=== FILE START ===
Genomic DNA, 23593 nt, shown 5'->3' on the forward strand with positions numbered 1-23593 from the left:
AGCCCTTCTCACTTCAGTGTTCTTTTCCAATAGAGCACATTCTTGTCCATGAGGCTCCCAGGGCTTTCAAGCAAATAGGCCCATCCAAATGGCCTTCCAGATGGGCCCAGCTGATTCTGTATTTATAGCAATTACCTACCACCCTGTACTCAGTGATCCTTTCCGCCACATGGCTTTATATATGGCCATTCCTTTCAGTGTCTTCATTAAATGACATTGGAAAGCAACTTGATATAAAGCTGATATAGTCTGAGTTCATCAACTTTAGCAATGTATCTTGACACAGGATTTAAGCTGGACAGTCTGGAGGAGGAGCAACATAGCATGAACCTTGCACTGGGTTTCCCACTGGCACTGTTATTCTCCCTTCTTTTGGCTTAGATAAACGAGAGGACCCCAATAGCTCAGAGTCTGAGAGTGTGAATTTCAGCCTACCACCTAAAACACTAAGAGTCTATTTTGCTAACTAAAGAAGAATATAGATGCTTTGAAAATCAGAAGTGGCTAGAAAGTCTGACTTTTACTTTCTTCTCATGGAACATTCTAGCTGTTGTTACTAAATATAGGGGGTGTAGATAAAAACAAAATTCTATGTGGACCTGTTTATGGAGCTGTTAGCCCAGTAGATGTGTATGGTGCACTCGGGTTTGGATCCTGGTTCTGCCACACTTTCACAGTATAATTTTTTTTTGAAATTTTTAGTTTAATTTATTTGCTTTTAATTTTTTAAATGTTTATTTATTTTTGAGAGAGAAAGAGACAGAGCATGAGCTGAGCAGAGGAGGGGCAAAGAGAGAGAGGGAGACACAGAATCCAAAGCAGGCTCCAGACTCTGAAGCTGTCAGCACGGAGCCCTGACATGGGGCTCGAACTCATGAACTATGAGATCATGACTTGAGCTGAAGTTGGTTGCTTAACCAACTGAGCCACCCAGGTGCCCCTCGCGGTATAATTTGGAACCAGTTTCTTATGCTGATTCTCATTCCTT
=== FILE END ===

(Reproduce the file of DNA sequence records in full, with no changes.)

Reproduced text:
Genomic DNA, 23593 nt, shown 5'->3' on the forward strand with positions numbered 1-23593 from the left:
AGCCCTTCTCACTTCAGTGTTCTTTTCCAATAGAGCACATTCTTGTCCATGAGGCTCCCAGGGCTTTCAAGCAAATAGGCCCATCCAAATGGCCTTCCAGATGGGCCCAGCTGATTCTGTATTTATAGCAATTACCTACCACCCTGTACTCAGTGATCCTTTCCGCCACATGGCTTTATATATGGCCATTCCTTTCAGTGTCTTCATTAAATGACATTGGAAAGCAACTTGATATAAAGCTGATATAGTCTGAGTTCATCAACTTTAGCAATGTATCTTGACACAGGATTTAAGCTGGACAGTCTGGAGGAGGAGCAACATAGCATGAACCTTGCACTGGGTTTCCCACTGGCACTGTTATTCTCCCTTCTTTTGGCTTAGATAAACGAGAGGACCCCAATAGCTCAGAGTCTGAGAGTGTGAATTTCAGCCTACCACCTAAAACACTAAGAGTCTATTTTGCTAACTAAAGAAGAATATAGATGCTTTGAAAATCAGAAGTGGCTAGAAAGTCTGACTTTTACTTTCTTCTCATGGAACATTCTAGCTGTTGTTACTAAATATAGGGGGTGTAGATAAAAACAAAATTCTATGTGGACCTGTTTATGGAGCTGTTAGCCCAGTAGATGTGTATGGTGCACTCGGGTTTGGATCCTGGTTCTGCCACACTTTCACAGTATAATTTTTTTTTGAAATTTTTAGTTTAATTTATTTGCTTTTAATTTTTTAAATGTTTATTTATTTTTGAGAGAGAAAGAGACAGAGCATGAGCTGAGCAGAGGAGGGGCAAAGAGAGAGAGGGAGACACAGAATCCAAAGCAGGCTCCAGACTCTGAAGCTGTCAGCACGGAGCCCTGACATGGGGCTCGAACTCATGAACTATGAGATCATGACTTGAGCTGAAGTTGGTTGCTTAACCAACTGAGCCACCCAGGTGCCCCTCGCGGTATAATTTGGAACCAGTTTCTTATGCTGATTCTCATTCCTT